By Lt. Courtney Prizer, Navy Office of Community Outreach
JOINT BASE PEARL HARBOR-HICKAM, Hawaii – A 2011 Burlington Edison High School graduate, 2015 Skagit Valley Community College graduate and Dupont, Washington, native is serving in the U.S. Navy aboard the guided-missile destroyer, USS Chung-Hoon.
Petty Officer 3rd Class Michael Zabelka works as a Navy fire controlman AEGIS aboard the forward-deployed Arleigh Burke-class guided-missile destroyer operating out of Joint Base Pearl Harbor-Hickam, Hawaii.
Zabelka credits success in the Navy to many of the lessons learned in Dupont.
“My hometown taught me that the only way anything will get done is with hard work,” said Zabelka.
Chung-Hoon measures approximately 500 feet and is powered by four gas turbines that allow the destroyer to achieve more than 30 mph in open seas.
Approximately 30 officers and 300 enlisted men and women make up the ship’s company. Their jobs are highly specialized and keep each part of the cruiser running smoothly, according to Navy officials. The jobs range from maintaining engines and handling weaponry to washing dishes and preparing meals.
As a Navy fire controlman AEGIS, Zabelka is responsible for operating specialized computers to control combat and weapons systems.
According to Navy officials, destroyers are tactical multi-mission surface combatants capable of conducting anti-air warfare, anti-submarine warfare and anti-surface warfare, as well as humanitarian assistance. Fast, maneuverable, and technically advanced, destroyers provide the required war-fighting expertise and operational flexibility to execute any tasking overseas.
Being stationed in Pearl Harbor, often referred to as the gateway to the Pacific in defense circles, means Zabelka is serving in a part of the world taking on a new importance in America’s focus on rebuilding military readiness, strengthening alliances, and reforming business practices in support of the National Defense Strategy.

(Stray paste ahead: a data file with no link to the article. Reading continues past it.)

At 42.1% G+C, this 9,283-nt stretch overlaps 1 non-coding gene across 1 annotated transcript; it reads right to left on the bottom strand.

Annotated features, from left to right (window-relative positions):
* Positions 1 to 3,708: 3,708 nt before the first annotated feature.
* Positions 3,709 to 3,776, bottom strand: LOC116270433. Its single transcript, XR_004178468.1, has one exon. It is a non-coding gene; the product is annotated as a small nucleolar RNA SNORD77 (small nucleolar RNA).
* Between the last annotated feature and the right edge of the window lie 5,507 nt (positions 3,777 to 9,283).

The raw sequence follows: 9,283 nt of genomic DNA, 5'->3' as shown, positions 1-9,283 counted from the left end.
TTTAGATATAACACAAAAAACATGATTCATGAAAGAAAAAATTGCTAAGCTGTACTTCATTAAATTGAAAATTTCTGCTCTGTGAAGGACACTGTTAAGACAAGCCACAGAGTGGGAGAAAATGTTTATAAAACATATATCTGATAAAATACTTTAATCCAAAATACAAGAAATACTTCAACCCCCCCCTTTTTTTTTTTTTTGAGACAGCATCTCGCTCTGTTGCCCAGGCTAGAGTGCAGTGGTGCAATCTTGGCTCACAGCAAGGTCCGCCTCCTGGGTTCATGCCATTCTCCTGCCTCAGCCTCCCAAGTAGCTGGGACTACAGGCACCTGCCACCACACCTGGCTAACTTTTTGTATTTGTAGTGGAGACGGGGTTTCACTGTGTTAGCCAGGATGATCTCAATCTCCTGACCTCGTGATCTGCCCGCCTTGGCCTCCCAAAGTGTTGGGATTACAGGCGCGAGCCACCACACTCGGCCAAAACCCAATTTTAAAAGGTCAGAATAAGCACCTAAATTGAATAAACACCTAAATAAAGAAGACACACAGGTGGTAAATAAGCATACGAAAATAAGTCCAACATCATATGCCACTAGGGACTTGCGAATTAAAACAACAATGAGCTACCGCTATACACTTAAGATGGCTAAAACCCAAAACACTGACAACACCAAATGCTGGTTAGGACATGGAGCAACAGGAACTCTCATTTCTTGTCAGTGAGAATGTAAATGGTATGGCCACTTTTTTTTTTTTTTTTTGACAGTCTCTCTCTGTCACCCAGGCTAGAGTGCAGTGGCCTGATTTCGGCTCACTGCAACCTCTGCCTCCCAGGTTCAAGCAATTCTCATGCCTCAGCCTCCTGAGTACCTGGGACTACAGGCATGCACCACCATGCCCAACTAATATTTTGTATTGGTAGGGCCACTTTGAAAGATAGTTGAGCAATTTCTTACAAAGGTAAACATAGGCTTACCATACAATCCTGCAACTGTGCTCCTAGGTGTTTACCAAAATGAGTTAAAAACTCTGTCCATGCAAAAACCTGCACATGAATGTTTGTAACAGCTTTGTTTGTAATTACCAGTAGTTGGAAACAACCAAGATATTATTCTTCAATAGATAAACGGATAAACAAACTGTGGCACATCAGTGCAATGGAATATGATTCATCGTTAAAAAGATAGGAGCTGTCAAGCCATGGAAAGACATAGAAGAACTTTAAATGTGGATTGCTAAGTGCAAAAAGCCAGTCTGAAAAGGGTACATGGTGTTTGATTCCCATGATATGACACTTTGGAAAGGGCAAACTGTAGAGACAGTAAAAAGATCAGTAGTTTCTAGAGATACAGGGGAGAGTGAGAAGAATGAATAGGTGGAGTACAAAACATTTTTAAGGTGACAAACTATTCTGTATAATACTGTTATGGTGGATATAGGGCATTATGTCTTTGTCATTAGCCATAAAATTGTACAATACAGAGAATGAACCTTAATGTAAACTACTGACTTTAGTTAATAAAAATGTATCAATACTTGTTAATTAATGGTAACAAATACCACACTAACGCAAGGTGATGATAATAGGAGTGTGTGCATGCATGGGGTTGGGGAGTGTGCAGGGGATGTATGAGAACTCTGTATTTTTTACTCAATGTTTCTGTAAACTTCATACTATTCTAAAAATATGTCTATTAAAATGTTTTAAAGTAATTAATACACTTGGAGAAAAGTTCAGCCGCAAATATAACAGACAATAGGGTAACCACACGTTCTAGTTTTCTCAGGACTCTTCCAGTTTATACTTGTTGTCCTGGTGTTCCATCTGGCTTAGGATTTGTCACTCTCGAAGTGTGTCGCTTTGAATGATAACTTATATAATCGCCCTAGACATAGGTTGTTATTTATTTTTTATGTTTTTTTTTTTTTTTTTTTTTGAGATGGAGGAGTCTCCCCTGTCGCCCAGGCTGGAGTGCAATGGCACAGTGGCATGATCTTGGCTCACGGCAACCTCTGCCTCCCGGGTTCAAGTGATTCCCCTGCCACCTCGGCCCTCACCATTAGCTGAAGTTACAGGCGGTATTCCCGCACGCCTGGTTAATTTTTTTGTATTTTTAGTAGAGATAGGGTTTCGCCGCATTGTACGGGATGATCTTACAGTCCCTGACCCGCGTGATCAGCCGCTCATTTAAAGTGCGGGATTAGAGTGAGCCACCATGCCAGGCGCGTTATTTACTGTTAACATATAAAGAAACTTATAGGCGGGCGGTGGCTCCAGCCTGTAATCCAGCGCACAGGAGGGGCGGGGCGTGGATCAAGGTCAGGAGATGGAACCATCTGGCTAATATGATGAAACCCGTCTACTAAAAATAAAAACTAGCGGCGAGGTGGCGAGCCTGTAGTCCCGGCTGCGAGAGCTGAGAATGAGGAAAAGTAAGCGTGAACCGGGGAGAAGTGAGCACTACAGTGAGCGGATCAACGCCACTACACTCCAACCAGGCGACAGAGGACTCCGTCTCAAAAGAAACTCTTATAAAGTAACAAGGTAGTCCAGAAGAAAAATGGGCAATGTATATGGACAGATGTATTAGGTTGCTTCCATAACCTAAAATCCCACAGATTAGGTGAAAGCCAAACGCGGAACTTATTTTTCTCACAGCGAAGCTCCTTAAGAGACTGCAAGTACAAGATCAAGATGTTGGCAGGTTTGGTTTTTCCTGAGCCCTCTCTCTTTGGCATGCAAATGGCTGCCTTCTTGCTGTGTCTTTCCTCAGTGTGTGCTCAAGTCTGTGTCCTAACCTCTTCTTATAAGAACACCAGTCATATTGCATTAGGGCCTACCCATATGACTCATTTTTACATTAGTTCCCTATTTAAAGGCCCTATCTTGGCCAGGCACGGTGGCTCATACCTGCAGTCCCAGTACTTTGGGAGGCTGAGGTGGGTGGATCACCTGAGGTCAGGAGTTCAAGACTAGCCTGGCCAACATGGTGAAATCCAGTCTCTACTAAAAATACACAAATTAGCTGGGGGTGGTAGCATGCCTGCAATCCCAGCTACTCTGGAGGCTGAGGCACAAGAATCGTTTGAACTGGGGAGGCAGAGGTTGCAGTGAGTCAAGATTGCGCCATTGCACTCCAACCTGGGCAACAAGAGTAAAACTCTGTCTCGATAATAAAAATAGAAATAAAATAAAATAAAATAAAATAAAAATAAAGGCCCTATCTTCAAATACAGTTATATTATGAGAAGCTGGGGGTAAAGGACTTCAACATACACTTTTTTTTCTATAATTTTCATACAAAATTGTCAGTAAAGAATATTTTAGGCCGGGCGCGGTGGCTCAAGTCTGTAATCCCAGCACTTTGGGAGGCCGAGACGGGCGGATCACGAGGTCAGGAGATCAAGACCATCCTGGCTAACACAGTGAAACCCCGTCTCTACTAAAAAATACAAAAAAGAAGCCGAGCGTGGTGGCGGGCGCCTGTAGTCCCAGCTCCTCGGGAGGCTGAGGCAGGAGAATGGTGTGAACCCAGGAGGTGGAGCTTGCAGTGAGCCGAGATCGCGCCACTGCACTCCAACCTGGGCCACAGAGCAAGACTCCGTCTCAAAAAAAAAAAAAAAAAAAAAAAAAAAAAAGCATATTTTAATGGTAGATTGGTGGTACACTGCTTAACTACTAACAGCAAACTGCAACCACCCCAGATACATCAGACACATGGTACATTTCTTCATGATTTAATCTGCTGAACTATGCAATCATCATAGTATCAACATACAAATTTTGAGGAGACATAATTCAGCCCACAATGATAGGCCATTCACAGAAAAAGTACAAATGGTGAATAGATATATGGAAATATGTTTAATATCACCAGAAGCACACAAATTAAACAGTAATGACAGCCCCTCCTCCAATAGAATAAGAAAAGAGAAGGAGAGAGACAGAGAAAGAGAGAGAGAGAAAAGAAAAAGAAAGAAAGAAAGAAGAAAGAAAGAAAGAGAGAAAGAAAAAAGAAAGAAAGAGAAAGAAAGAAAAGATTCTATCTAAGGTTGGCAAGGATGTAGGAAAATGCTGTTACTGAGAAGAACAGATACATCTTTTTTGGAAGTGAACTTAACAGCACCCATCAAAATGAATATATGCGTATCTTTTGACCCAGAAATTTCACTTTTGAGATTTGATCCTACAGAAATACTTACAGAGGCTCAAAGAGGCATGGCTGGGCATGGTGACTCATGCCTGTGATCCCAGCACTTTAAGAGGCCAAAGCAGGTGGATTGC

“Our priorities center on people, capabilities and processes, and will be achieved by our focus on speed, value, results and partnerships,” said Secretary of the Navy Richard V. Spencer. “Readiness, lethality and modernization are the requirements driving these priorities.”
Serving in the Navy is a continuing tradition of military service for Zabelka, who has military ties with family members who have previously served. Zabelka is honored to carry on that family tradition.
“A lot of people in my family served in the military, and I am proud of all of them for the sacrifices they made for their country,” said Zabelka.
Though there are many ways for sailors to earn distinction in their command, community, and career, Zabelka is most proud of completing his first deployment to the Middle East.
“I went to the Middle East for a seven month deployment, and I got to see countries and places that most people never get to see,” said Zabelka.
As a member of one of the U.S. Navy’s most relied upon assets, Zabelka and other sailors know they are part of a legacy that will last beyond their lifetimes, one that will provide a critical component of the Navy the nation needs.
“I love the beaches and hiking in Hawaii. There is always something new to find every time I walk around,” added Zabelka. “Serving in the Navy has given me opportunities to travel the world, see new things and experience new cultures.”